“BASS LIFT started as a fundraiser for my burning man camp, that I’m still a part of,” explains Devan Marydyks of CAMP TRIP. “It was designed to raise money for an art car. But this idea never came to fruition. The project fell through, and since the BASS LIFT brand was specific to LA, and the camp had done separate fundraisers with separate names…I decided to use the name and essentially adapt it to CAMP TRIP’s needs.

Photo: Alex Varsa

Photo: Alex Varsa

“We were looking to do a warehouse party fundraiser for CAMP TRIP. We took the name and we didn’t…. well, it is a good word for it, we recycled it. More tangibly now, it is a fundraiser for the CAMP TRIP event. Its essence is a warehouse party, so it very much caters to the underground scene. There’s a lot of after-hours parties in LA, so it is very LA in a way.”

For those who don’t know, this begs the question: What is CAMP TRIP anyways?

Photo: Alex Varsa

Photo: Alex Varsa

“CAMP TRIP started as a literal camp trip, a camping trip,” states Marydyks. “A lot of people think the name is a double entendre…but it’s not. It’s literally named because it was a camp trip among friends. It IS a funny entendre, but it definitely wasn’t intentional.

“So, we went out as a bunch of friends essentially, just had a couple of studio monitors with a handful of people. We just had a good time in the desert, everyone was contributing a little bit in their own way, and it was really memorable. I remember as we were leaving, we all were talking about how we needed to do this again. And it has all just snowballed from there.”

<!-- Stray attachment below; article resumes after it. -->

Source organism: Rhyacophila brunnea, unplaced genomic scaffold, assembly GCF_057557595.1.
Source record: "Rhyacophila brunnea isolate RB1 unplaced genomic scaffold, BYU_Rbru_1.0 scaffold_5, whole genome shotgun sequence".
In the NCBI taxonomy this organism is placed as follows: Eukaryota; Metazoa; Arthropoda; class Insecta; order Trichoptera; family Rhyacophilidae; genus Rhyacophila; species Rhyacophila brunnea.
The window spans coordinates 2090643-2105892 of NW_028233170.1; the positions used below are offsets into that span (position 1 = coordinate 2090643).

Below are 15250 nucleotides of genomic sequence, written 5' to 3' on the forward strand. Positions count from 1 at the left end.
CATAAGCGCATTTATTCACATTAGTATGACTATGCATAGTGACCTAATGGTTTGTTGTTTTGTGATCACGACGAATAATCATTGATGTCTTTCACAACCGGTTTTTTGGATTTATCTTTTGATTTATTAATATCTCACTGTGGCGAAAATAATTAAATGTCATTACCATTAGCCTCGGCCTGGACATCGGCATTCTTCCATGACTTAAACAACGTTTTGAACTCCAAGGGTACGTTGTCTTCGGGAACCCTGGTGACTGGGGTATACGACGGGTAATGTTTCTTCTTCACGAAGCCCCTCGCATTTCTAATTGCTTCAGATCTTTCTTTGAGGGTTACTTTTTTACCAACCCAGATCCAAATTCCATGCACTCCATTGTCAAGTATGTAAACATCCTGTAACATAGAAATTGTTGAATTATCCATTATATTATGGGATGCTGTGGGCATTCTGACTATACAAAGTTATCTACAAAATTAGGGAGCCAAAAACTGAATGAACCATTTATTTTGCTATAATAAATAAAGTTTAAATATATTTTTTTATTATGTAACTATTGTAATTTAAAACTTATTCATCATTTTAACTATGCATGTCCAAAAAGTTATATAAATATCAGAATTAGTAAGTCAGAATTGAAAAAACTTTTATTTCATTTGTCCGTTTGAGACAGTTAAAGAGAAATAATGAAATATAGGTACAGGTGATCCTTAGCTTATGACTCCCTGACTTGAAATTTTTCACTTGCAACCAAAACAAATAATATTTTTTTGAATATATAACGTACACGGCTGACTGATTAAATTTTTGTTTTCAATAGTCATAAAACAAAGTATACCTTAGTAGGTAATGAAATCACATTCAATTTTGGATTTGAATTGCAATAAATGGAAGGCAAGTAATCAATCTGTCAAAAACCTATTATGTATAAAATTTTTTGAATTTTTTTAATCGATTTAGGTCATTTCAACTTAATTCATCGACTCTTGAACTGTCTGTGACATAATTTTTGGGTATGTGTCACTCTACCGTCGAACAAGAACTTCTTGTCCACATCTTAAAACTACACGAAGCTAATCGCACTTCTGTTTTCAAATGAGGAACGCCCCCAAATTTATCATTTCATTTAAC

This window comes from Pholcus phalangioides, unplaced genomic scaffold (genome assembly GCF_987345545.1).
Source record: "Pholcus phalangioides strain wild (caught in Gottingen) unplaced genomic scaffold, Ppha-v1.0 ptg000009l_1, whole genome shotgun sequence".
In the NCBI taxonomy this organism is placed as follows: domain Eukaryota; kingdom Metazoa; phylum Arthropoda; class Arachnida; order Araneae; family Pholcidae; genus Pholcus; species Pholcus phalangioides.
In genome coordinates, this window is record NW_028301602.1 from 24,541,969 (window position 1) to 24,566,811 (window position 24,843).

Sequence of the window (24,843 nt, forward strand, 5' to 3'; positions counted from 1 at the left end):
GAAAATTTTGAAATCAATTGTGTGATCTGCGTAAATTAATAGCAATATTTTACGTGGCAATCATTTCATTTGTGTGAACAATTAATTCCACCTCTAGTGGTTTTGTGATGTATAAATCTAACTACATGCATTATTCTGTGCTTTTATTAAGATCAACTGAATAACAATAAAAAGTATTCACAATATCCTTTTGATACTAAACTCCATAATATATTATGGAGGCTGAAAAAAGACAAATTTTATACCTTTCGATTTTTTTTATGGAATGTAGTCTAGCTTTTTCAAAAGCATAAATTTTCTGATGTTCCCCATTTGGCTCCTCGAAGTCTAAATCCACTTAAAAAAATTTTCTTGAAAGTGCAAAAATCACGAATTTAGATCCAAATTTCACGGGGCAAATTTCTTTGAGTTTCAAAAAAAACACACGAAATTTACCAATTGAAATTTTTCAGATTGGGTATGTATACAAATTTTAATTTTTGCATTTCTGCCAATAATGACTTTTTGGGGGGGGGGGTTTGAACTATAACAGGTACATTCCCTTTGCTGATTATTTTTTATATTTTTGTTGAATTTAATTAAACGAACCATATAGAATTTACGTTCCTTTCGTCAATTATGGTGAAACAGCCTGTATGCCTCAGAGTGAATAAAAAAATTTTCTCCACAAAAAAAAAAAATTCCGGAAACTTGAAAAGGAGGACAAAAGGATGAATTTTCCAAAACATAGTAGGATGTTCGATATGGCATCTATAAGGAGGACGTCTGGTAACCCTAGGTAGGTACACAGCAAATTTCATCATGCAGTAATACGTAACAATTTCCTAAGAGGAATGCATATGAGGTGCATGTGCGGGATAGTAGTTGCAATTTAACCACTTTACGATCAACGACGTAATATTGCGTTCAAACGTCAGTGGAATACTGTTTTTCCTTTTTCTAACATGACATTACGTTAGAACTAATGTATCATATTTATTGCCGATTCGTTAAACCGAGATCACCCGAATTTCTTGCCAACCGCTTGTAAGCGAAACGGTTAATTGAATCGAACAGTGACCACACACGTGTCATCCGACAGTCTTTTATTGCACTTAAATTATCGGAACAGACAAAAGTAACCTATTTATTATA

Photo: Alex Varsa

Photo: Alex Varsa

Now, it is a full-fledged 3-day event in the desert with fascinating productions and a reputation for curating lineups of highly eclectic artists.

One of the purest distillations of the spontaneity and excitement which surrounds CAMP TRIP is best illustrated in the story of an ice cream truck: “The second time we went out, they ended up bringing this wooden cutout of an ice cream truck that got used as a DJ booth,” reveals Marydyks. “And it ended up being the inspiration for a real ice cream truck I ended up buying. I remember saying I would buy one and no one believed me. But I found this old 1982 used Chevy on Craigslist, which I got for very little money.